Dangerous Man

Dangerous Man

Diana Clarke


Step outside into the first snow and it is impossible not to gasp and think of only good. During this inevitable naivety, I happen upon a man also standing on his stoop. I say, Isn’t it beautiful? Gesture at the herd of tiny white, stampeding sideways, rushing towards something.

A flake lands on the summit of the man’s baseball cap, upon which is stitched a large and foreboding skull, and I laugh and my joy is visible for a moment before the steam becomes air.

I say, I like your hat, and this time I speak to the man’s face, and upon doing so I notice that the man is a very dangerous man.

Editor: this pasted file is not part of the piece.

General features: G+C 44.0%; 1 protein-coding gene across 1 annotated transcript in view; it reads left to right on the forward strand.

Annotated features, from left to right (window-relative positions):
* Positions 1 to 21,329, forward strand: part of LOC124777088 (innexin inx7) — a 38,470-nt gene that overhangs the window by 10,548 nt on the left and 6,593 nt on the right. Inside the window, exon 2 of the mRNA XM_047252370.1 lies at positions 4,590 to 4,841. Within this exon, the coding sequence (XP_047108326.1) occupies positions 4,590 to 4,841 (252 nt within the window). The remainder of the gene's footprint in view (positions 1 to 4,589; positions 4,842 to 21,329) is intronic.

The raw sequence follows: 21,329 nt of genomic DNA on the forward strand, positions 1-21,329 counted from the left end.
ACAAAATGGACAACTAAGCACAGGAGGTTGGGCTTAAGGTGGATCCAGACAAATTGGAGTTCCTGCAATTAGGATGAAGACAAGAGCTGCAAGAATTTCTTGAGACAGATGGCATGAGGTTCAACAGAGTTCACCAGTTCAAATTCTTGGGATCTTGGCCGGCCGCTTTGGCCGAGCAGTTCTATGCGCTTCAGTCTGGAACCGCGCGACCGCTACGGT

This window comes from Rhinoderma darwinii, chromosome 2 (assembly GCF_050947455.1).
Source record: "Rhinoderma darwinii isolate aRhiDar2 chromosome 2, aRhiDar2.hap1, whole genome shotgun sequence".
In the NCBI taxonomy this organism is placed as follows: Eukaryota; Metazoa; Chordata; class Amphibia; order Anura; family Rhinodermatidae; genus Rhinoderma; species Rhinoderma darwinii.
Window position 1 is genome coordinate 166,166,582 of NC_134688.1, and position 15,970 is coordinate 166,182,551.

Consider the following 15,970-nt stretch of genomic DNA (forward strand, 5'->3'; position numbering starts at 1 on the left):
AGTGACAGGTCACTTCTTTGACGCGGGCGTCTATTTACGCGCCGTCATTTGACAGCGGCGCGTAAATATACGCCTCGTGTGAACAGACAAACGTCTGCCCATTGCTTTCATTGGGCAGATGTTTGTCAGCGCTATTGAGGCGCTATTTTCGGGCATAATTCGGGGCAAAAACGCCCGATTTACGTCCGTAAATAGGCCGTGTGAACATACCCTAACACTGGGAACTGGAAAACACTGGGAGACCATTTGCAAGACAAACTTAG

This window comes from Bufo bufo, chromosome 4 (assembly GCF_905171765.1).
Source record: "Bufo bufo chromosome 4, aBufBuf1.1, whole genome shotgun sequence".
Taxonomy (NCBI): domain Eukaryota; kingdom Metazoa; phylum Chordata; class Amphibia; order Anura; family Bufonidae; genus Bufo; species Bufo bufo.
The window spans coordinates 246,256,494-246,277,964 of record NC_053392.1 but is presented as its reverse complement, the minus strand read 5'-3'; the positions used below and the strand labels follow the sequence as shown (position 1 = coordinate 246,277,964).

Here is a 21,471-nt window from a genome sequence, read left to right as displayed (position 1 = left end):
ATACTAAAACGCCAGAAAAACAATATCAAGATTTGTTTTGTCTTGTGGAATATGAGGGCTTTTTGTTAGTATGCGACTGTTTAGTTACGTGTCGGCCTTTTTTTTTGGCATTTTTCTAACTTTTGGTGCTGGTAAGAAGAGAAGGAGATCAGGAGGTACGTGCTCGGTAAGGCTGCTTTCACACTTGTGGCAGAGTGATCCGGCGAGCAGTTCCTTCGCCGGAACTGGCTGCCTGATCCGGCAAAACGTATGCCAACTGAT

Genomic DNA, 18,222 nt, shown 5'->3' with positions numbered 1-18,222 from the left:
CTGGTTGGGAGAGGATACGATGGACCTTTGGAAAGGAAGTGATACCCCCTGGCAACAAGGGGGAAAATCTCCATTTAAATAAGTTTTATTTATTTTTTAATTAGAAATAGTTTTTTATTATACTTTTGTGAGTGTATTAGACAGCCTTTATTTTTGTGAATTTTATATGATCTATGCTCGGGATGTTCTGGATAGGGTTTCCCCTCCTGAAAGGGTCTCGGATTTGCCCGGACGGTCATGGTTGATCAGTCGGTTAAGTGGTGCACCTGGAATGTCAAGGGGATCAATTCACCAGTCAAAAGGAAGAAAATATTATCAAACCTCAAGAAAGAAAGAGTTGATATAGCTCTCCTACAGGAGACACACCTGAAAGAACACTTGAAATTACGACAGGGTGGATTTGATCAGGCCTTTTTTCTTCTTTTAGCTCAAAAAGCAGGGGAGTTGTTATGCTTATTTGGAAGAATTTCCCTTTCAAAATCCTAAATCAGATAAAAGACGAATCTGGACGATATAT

I say, You are a very dangerous man, and he nods and says, It’s true. I am.

I say, Only you can’t be that dangerous, because you wear that cap. And you have eyeliner dripping down your face like black tears and your jeans are so ripped it looks as if your legs are sharp. And if you were a dangerous man, you would attempt to look less dangerous, in order to better do dangerous things.

The ring in the man’s eyebrow twitches and he says, Yes, well, I am dangerous, but I think it is best to warn people of my danger. I am dangerous, but I am polite.

I am dangerous, but I am polite.

I say, Would you like to come in for some cocoa? and he says, No, thank you, and you shouldn’t invite strangers, especially dangerous strangers, over to your house like that.

And I say, Well, perhaps I’ll come over to your house for cocoa. Let me get my coat. And I pull my coat tight around me like a new, better skin.